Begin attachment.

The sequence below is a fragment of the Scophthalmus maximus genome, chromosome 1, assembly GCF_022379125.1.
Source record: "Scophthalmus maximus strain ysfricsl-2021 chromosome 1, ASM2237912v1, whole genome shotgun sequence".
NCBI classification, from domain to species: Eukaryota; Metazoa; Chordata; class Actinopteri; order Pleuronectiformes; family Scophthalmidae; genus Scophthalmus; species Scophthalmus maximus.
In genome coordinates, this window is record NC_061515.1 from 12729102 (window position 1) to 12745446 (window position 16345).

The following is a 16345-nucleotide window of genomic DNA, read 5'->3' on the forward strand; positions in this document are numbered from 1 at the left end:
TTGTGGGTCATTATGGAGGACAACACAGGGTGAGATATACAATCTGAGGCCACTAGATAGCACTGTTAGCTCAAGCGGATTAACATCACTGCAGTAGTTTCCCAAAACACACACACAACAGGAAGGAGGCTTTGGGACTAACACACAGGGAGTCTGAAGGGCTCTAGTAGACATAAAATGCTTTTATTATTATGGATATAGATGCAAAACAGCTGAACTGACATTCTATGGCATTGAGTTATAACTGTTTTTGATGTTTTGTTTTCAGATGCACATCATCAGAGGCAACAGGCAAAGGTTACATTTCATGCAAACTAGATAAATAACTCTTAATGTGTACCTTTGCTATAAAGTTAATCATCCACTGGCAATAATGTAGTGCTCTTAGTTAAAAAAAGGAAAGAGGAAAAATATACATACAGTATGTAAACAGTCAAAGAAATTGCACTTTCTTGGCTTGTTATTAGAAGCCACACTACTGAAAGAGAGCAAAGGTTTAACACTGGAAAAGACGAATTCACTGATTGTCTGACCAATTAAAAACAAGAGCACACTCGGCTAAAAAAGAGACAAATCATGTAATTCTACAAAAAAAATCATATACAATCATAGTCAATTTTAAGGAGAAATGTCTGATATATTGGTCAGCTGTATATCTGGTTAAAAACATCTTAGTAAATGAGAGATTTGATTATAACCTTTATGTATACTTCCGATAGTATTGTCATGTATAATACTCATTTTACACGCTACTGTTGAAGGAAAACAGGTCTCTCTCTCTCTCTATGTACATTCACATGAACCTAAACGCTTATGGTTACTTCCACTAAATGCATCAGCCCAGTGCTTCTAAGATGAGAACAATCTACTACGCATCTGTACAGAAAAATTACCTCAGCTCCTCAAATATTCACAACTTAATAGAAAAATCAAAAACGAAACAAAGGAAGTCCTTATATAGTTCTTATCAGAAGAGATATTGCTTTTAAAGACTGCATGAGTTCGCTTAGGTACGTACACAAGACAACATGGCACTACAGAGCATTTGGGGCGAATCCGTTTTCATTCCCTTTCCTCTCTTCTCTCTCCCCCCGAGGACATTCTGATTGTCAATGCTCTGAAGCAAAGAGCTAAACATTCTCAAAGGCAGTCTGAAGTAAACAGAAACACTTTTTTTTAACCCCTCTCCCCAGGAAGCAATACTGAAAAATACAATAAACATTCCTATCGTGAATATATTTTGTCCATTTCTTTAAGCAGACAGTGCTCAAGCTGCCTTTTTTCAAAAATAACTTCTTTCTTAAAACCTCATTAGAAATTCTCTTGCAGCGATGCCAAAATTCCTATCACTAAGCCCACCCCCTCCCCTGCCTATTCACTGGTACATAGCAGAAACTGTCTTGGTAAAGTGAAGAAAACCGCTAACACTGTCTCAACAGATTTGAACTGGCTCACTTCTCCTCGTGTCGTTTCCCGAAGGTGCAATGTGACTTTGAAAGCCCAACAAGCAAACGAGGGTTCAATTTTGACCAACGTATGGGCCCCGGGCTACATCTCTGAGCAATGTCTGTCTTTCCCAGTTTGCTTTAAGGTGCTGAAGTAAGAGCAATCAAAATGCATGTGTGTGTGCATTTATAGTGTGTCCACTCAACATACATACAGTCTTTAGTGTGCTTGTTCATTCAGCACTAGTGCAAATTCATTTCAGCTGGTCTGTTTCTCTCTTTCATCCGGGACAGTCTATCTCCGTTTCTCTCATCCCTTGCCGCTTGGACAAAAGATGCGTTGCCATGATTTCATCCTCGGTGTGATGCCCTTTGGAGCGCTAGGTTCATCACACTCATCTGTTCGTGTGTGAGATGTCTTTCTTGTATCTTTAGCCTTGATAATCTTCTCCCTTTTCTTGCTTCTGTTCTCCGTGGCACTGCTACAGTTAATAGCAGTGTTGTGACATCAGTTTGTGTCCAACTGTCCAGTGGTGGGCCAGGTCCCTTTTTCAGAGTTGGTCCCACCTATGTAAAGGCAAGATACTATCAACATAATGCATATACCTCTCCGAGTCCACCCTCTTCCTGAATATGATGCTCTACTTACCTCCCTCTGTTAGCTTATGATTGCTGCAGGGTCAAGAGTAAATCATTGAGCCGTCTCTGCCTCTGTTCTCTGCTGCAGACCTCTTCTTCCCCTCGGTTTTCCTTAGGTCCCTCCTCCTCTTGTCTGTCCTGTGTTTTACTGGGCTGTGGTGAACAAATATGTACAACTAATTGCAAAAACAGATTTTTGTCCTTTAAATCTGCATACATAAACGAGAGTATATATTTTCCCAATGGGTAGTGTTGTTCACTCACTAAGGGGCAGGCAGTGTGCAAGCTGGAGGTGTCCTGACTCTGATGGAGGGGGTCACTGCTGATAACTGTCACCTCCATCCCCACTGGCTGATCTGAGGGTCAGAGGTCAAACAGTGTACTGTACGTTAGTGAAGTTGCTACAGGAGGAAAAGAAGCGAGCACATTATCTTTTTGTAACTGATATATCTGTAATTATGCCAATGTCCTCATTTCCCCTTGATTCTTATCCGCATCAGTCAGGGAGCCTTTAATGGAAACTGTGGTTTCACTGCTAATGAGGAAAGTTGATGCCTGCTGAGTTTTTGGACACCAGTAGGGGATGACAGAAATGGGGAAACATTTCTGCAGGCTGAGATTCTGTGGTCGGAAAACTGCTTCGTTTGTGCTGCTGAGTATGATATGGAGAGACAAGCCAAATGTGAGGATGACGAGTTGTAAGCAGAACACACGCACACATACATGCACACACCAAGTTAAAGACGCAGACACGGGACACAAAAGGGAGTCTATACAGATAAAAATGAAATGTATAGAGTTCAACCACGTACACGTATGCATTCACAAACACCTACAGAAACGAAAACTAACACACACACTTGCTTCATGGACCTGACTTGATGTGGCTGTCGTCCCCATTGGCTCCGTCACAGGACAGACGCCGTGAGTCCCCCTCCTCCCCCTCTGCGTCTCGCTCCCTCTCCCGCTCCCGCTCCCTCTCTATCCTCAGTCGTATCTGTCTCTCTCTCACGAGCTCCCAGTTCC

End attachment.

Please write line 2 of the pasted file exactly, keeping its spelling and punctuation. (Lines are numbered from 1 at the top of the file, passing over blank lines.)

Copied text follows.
Source record: "Scophthalmus maximus strain ysfricsl-2021 chromosome 1, ASM2237912v1, whole genome shotgun sequence".